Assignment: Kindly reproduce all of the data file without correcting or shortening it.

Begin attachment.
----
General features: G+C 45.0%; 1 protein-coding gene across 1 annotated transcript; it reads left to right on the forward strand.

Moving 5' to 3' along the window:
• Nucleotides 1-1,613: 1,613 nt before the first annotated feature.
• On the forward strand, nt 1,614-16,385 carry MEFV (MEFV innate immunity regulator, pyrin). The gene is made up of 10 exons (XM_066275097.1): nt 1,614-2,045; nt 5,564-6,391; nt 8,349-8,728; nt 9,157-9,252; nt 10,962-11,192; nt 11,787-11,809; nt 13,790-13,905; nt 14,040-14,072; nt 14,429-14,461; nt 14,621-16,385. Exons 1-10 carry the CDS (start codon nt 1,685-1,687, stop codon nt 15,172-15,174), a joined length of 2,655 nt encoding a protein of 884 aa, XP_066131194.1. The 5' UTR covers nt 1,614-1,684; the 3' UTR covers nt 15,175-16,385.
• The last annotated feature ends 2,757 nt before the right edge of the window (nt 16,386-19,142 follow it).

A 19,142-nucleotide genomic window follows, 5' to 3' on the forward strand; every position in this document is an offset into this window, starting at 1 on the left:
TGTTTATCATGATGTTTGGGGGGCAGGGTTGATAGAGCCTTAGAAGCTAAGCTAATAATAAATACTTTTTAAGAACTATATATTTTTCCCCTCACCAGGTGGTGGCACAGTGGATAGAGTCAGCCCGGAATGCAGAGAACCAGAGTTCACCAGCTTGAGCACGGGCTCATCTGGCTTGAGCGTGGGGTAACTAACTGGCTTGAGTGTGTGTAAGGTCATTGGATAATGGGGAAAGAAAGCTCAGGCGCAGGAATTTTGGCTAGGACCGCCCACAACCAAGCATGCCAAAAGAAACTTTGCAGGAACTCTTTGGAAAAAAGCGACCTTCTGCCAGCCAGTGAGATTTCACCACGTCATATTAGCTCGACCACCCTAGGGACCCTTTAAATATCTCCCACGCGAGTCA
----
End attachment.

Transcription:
General features: G+C 45.0%; 1 protein-coding gene across 1 annotated transcript; it reads left to right on the forward strand.

Moving 5' to 3' along the window:
• Nucleotides 1-1,613: 1,613 nt before the first annotated feature.
• On the forward strand, nt 1,614-16,385 carry MEFV (MEFV innate immunity regulator, pyrin). The gene is made up of 10 exons (XM_066275097.1): nt 1,614-2,045; nt 5,564-6,391; nt 8,349-8,728; nt 9,157-9,252; nt 10,962-11,192; nt 11,787-11,809; nt 13,790-13,905; nt 14,040-14,072; nt 14,429-14,461; nt 14,621-16,385. Exons 1-10 carry the CDS (start codon nt 1,685-1,687, stop codon nt 15,172-15,174), a joined length of 2,655 nt encoding a protein of 884 aa, XP_066131194.1. The 5' UTR covers nt 1,614-1,684; the 3' UTR covers nt 15,175-16,385.
• The last annotated feature ends 2,757 nt before the right edge of the window (nt 16,386-19,142 follow it).

A 19,142-nucleotide genomic window follows, 5' to 3' on the forward strand; every position in this document is an offset into this window, starting at 1 on the left:
TGTTTATCATGATGTTTGGGGGGCAGGGTTGATAGAGCCTTAGAAGCTAAGCTAATAATAAATACTTTTTAAGAACTATATATTTTTCCCCTCACCAGGTGGTGGCACAGTGGATAGAGTCAGCCCGGAATGCAGAGAACCAGAGTTCACCAGCTTGAGCACGGGCTCATCTGGCTTGAGCGTGGGGTAACTAACTGGCTTGAGTGTGTGTAAGGTCATTGGATAATGGGGAAAGAAAGCTCAGGCGCAGGAATTTTGGCTAGGACCGCCCACAACCAAGCATGCCAAAAGAAACTTTGCAGGAACTCTTTGGAAAAAAGCGACCTTCTGCCAGCCAGTGAGATTTCACCACGTCATATTAGCTCGACCACCCTAGGGACCCTTTAAATATCTCCCACGCGAGTCA